Exercising my new A7Rii… using Nissin i40 flash set on TTL with zero exposure compensation… the flash has settings almost as various and complicated as the Sony… for now I’m curious about all the A7Rii options for hot shoe mounted flash… I tried most of them with mixed outcomes… I wonder what are the intended purposes of the flash settings fill-flash, slow sync, rear sync, wireless (does this mean my camera can fire an unattached flash, perhaps the one I have?) and auto-flash… additional issues, perhaps for another time, are the flash itself has a label “zoom 24-105mm”. My lens is a Sony servo/manual 18-200mm. Am I in trouble because the zoom functions aren’t compatible?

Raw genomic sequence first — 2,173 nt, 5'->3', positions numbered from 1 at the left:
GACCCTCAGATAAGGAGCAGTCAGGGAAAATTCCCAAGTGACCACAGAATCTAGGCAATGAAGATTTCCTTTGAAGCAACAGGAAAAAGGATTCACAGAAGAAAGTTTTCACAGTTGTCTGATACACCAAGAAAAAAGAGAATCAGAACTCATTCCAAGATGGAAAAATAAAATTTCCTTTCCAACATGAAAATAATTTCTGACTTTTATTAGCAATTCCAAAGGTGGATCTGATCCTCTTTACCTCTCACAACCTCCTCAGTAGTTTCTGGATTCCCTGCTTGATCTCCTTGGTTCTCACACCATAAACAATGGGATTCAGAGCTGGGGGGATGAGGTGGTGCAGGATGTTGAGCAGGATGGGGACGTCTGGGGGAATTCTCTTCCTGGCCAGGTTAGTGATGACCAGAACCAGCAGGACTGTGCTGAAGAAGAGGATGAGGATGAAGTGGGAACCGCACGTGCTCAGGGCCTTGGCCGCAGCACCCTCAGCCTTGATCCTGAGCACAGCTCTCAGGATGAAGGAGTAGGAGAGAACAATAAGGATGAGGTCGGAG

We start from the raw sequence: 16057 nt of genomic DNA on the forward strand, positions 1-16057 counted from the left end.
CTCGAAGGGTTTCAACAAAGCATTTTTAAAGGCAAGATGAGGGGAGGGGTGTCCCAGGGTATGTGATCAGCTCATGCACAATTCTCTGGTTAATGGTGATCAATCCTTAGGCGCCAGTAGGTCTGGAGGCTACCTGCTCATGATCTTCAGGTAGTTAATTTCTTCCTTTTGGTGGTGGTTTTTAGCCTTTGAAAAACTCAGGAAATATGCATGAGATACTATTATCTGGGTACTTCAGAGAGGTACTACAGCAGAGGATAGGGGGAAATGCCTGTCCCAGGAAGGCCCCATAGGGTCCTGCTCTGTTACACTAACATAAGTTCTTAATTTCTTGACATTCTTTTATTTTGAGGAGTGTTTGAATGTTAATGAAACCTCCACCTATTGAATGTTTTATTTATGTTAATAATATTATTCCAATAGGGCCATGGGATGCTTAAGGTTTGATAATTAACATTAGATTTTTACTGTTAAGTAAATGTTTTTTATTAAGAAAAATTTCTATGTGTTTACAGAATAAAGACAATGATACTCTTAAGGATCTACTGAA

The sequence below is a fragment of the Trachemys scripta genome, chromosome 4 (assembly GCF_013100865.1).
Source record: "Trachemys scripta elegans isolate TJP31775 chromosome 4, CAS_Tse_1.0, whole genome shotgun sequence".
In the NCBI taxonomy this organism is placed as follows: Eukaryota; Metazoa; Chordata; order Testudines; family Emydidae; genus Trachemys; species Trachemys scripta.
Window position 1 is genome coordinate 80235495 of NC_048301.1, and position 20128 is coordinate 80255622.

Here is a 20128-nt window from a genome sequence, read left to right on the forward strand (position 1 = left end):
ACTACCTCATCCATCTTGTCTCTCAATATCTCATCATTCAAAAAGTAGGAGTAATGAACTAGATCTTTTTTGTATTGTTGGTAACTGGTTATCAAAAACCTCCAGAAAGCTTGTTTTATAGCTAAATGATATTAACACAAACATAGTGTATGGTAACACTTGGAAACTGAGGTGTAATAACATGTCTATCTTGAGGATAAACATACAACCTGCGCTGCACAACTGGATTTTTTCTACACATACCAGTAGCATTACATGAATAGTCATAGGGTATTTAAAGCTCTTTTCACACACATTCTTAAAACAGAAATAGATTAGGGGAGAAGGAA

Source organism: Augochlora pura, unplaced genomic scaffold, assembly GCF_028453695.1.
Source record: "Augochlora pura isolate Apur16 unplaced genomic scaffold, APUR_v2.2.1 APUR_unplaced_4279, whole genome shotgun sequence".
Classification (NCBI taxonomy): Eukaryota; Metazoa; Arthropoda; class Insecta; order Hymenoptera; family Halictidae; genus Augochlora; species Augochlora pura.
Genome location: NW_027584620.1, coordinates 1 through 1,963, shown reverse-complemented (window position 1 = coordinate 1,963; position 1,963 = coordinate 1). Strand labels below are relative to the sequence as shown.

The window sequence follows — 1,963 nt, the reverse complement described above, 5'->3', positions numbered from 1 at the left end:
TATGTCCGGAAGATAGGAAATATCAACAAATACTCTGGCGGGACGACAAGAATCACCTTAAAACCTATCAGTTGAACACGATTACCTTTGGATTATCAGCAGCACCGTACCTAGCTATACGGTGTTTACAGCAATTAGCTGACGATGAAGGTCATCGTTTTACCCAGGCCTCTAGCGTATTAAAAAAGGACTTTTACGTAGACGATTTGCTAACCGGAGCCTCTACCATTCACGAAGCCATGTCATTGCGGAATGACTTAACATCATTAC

Thanks for any answers…

  11. Paul Costa says:

    Nice write-up! What I find quite frustrating is that A7S owners like me don’t have the option to assign a custom button to “Finder/Monitor Sel. “. The “auto” mode is not reliable, as it turns off the lcd too easily, and attaching a piece of electric tape over the eye-sensor (as many suggest as a patch) shouldn’t be necessary if Sony listened to their customers. Is it so difficult to offer that via a firmware upgrade? Come on sony.. it is really simple.

  12. Thank you for the informative write-up. But cannot seem to find the Finder/Monitor Sel. selection anywhere??? The closest thing is Deactivate Monitor, which turns on the info in the monitor but not the backlight (very strange). And yes, my monitor/finder is NOT on AUTO… I would really appreciate if you could help : )